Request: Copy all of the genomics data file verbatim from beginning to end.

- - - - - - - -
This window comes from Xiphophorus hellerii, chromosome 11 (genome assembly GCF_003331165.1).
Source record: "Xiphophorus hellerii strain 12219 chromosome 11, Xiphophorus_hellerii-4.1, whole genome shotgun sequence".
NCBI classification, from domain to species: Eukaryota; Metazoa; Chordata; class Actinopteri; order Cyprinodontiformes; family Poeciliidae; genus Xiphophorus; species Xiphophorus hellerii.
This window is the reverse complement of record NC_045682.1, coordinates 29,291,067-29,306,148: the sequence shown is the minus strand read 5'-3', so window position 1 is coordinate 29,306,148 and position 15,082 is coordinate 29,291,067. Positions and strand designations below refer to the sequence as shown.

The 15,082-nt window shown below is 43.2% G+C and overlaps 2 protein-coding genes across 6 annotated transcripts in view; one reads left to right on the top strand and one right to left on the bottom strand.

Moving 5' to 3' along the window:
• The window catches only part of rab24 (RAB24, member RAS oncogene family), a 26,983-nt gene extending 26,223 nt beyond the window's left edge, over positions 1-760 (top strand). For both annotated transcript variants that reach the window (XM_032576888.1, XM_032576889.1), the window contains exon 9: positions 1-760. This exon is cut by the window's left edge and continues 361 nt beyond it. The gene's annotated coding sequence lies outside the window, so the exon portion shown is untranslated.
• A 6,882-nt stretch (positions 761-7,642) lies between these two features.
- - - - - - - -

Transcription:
This window comes from Xiphophorus hellerii, chromosome 11 (genome assembly GCF_003331165.1).
Source record: "Xiphophorus hellerii strain 12219 chromosome 11, Xiphophorus_hellerii-4.1, whole genome shotgun sequence".
NCBI classification, from domain to species: Eukaryota; Metazoa; Chordata; class Actinopteri; order Cyprinodontiformes; family Poeciliidae; genus Xiphophorus; species Xiphophorus hellerii.
This window is the reverse complement of record NC_045682.1, coordinates 29,291,067-29,306,148: the sequence shown is the minus strand read 5'-3', so window position 1 is coordinate 29,306,148 and position 15,082 is coordinate 29,291,067. Positions and strand designations below refer to the sequence as shown.

The 15,082-nt window shown below is 43.2% G+C and overlaps 2 protein-coding genes across 6 annotated transcripts in view; one reads left to right on the top strand and one right to left on the bottom strand.

Moving 5' to 3' along the window:
• The window catches only part of rab24 (RAB24, member RAS oncogene family), a 26,983-nt gene extending 26,223 nt beyond the window's left edge, over positions 1-760 (top strand). For both annotated transcript variants that reach the window (XM_032576888.1, XM_032576889.1), the window contains exon 9: positions 1-760. This exon is cut by the window's left edge and continues 361 nt beyond it. The gene's annotated coding sequence lies outside the window, so the exon portion shown is untranslated.
• A 6,882-nt stretch (positions 761-7,642) lies between these two features.